Chris, if you believe Ethan Siegal you will believe Donald Trump.

Not familiar with Ethan Siegal - Looking it up I see he's a science fiction writer.

At first meantion I thought he might have been (the plumber) Leonard Susskind.  Perhaps I mistakenly linked the two names together because they are both from the Bronx.

In sarcasm I don't believe in Donald Trump.  Is he a real person or a figment of some unhinged political faction?

I'm not a banger.

There was a time and phylosophy where and when broadcast be it Radio, TV, or Internet  was thought to be for educational and information rather than commercial and entertainment porposes. 

Apparently the idea that some of these institutions would be used for the beterment and knowledge of society is a fanticy - perhaps even Universities as much as many market their sports teams - even worse cheer leaders for entertainment.  (Obvious sarcasm and disgust).    Fortunately there are still public libraries.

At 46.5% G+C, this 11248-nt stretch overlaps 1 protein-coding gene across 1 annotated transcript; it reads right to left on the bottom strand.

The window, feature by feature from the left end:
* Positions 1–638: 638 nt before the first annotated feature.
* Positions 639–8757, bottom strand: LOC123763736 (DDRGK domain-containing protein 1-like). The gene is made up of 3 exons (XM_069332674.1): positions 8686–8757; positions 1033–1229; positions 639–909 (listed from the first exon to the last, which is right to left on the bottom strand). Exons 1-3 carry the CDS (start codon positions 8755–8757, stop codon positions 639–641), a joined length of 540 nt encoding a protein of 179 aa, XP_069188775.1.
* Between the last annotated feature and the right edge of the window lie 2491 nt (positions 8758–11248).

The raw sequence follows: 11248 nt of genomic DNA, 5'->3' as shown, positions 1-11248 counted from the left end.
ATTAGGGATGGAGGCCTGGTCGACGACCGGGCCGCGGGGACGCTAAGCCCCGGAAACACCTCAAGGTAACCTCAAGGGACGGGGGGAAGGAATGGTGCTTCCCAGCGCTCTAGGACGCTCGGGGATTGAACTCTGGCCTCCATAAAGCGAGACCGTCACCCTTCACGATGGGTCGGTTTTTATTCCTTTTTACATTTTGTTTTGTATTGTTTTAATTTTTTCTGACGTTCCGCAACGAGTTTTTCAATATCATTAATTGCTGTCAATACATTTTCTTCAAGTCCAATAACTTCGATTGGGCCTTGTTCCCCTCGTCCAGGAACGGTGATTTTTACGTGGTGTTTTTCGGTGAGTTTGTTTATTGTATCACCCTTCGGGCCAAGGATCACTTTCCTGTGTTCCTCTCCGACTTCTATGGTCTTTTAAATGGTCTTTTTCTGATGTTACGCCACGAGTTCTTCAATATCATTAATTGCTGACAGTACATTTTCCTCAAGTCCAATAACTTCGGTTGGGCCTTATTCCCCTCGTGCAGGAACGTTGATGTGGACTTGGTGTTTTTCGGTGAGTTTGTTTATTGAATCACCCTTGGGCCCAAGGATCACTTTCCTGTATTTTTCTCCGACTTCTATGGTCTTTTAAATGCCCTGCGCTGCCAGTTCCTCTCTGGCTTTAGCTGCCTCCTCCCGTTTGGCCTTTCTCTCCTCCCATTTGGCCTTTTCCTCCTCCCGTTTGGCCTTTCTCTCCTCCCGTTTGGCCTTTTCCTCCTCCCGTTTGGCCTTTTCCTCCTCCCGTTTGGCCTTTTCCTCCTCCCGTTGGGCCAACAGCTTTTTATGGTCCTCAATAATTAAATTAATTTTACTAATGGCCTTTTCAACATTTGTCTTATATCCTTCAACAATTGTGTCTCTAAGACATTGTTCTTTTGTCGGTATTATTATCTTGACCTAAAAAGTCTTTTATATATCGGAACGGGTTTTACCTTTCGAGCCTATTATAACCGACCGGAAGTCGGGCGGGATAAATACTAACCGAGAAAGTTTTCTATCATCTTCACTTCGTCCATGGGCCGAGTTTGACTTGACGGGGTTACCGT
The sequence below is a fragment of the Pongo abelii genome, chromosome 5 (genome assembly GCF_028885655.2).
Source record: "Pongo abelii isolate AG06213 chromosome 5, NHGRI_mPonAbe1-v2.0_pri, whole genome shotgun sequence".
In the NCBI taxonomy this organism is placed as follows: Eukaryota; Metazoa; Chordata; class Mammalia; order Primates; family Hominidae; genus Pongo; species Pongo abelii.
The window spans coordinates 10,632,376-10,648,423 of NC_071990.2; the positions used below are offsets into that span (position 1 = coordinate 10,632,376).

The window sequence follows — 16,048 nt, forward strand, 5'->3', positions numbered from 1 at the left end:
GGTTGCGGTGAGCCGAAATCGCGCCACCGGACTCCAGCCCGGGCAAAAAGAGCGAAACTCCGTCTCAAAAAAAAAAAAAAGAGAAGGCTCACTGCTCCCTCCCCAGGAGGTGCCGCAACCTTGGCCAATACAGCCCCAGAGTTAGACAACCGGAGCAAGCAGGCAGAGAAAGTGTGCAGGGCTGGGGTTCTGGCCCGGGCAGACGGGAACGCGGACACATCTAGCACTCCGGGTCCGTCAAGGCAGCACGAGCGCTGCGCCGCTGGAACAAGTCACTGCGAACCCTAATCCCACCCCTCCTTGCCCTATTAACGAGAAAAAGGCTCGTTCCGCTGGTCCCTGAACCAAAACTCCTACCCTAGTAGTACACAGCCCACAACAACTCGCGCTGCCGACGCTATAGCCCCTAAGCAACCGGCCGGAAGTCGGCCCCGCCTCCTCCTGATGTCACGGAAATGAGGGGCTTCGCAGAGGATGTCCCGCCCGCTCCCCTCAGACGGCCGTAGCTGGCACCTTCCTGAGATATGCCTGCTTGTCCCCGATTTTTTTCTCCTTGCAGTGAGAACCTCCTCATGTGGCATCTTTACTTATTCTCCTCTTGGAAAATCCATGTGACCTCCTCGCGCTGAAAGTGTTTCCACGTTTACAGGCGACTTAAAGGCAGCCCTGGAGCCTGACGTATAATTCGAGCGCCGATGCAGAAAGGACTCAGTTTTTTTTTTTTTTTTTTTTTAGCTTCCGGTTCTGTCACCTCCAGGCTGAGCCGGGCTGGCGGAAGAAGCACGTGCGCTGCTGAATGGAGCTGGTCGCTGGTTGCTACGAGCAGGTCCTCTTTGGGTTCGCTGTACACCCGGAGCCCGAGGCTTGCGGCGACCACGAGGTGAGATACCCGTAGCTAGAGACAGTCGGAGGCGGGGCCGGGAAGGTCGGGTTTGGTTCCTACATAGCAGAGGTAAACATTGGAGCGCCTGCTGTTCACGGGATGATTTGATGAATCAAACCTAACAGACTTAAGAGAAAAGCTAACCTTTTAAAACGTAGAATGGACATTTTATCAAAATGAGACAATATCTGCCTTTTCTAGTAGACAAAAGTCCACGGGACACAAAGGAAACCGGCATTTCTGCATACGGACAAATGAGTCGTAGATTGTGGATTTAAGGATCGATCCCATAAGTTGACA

First ever image of SUPER-MASSIVE black hole –how big is it?

Stephen, you know the religious method well; without evidence you believe what you are told.

The scientific method requires confirmation by others.

What it took to capture a black hole

Advances in computational imaging and general relativistic modeling helped make sense of petabytes of telescope data.

Last June, members of the Event Horizon Telescope (EHT) team convened in Cambridge, Massachusetts, to see if they could combine the data from eight telescopes into a single, clear image.